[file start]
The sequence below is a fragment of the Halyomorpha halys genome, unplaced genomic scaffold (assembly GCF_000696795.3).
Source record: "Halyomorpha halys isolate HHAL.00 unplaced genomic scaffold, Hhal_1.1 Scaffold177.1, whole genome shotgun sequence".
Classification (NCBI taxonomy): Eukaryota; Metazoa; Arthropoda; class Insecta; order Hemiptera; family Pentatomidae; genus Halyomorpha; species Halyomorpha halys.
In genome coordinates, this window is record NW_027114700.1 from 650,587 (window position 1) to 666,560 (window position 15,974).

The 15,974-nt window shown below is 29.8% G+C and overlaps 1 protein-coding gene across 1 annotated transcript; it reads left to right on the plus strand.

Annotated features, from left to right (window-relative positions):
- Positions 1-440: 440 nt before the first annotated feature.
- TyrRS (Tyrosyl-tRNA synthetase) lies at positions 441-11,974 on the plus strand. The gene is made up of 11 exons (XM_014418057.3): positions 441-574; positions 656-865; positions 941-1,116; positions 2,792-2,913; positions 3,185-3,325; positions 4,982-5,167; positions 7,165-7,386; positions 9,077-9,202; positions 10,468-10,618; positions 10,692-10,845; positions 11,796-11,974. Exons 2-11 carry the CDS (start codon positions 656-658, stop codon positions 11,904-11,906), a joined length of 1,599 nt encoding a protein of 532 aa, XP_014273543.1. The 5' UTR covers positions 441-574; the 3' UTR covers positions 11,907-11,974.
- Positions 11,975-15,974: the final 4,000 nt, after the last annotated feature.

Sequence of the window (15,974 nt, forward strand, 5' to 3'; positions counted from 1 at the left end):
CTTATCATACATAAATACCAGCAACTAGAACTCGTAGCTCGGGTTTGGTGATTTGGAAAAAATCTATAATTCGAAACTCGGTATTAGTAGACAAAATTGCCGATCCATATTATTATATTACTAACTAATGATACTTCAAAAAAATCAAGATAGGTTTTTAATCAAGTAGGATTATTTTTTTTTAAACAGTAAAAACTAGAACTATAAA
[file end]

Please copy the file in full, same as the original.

The sequence below is a fragment of the Halyomorpha halys genome, unplaced genomic scaffold (assembly GCF_000696795.3).
Source record: "Halyomorpha halys isolate HHAL.00 unplaced genomic scaffold, Hhal_1.1 Scaffold177.1, whole genome shotgun sequence".
Classification (NCBI taxonomy): Eukaryota; Metazoa; Arthropoda; class Insecta; order Hemiptera; family Pentatomidae; genus Halyomorpha; species Halyomorpha halys.
In genome coordinates, this window is record NW_027114700.1 from 650,587 (window position 1) to 666,560 (window position 15,974).

The 15,974-nt window shown below is 29.8% G+C and overlaps 1 protein-coding gene across 1 annotated transcript; it reads left to right on the plus strand.

Annotated features, from left to right (window-relative positions):
- Positions 1-440: 440 nt before the first annotated feature.
- TyrRS (Tyrosyl-tRNA synthetase) lies at positions 441-11,974 on the plus strand. The gene is made up of 11 exons (XM_014418057.3): positions 441-574; positions 656-865; positions 941-1,116; positions 2,792-2,913; positions 3,185-3,325; positions 4,982-5,167; positions 7,165-7,386; positions 9,077-9,202; positions 10,468-10,618; positions 10,692-10,845; positions 11,796-11,974. Exons 2-11 carry the CDS (start codon positions 656-658, stop codon positions 11,904-11,906), a joined length of 1,599 nt encoding a protein of 532 aa, XP_014273543.1. The 5' UTR covers positions 441-574; the 3' UTR covers positions 11,907-11,974.
- Positions 11,975-15,974: the final 4,000 nt, after the last annotated feature.

Sequence of the window (15,974 nt, forward strand, 5' to 3'; positions counted from 1 at the left end):
CTTATCATACATAAATACCAGCAACTAGAACTCGTAGCTCGGGTTTGGTGATTTGGAAAAAATCTATAATTCGAAACTCGGTATTAGTAGACAAAATTGCCGATCCATATTATTATATTACTAACTAATGATACTTCAAAAAAATCAAGATAGGTTTTTAATCAAGTAGGATTATTTTTTTTTAAACAGTAAAAACTAGAACTATAAA